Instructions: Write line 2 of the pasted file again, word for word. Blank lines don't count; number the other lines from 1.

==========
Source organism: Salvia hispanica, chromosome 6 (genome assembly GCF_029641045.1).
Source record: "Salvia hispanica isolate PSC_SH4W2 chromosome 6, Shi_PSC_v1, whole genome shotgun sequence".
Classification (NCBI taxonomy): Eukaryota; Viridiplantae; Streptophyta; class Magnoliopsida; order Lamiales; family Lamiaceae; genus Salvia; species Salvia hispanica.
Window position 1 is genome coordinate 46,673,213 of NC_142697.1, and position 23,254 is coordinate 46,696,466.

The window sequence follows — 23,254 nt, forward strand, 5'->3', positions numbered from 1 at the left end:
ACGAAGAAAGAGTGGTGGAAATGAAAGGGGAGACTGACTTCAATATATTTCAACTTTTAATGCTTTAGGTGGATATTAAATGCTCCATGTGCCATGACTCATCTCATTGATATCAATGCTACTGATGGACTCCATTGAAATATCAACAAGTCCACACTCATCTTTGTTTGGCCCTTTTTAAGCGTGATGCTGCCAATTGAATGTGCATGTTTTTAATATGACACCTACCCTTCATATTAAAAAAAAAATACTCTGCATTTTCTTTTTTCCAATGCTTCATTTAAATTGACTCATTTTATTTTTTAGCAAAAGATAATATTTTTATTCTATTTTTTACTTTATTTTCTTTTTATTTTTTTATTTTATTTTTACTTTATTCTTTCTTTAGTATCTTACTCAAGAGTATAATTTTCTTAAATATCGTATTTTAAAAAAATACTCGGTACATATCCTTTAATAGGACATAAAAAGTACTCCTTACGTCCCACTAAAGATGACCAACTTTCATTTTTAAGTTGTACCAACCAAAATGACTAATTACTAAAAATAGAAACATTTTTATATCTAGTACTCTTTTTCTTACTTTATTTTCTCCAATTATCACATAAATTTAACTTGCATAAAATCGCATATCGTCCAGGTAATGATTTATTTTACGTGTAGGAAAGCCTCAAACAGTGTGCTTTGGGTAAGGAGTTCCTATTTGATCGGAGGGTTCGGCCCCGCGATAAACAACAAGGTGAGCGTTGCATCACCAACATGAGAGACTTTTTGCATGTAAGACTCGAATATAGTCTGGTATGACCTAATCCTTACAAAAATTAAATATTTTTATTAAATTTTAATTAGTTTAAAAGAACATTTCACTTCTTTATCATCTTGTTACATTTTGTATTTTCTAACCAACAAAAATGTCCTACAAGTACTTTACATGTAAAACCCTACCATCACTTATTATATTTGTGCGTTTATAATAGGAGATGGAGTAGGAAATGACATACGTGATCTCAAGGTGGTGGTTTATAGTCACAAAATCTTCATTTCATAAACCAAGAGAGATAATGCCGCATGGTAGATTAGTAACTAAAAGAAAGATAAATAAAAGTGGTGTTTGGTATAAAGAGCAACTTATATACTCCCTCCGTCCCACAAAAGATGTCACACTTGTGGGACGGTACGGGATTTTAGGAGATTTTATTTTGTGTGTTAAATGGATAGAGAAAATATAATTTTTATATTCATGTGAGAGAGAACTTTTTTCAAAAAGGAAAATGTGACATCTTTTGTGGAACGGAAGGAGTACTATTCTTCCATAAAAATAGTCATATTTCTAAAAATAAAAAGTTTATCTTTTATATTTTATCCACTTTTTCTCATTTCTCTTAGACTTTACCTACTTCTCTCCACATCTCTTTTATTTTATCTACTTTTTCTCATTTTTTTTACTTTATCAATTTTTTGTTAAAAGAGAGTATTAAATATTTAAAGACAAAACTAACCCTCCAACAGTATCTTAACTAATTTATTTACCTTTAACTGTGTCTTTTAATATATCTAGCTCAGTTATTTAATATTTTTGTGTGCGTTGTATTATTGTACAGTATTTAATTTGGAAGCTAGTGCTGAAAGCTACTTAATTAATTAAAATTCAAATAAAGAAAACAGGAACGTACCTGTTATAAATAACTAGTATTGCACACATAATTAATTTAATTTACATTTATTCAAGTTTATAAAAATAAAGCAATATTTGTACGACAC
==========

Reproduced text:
Source record: "Salvia hispanica isolate PSC_SH4W2 chromosome 6, Shi_PSC_v1, whole genome shotgun sequence".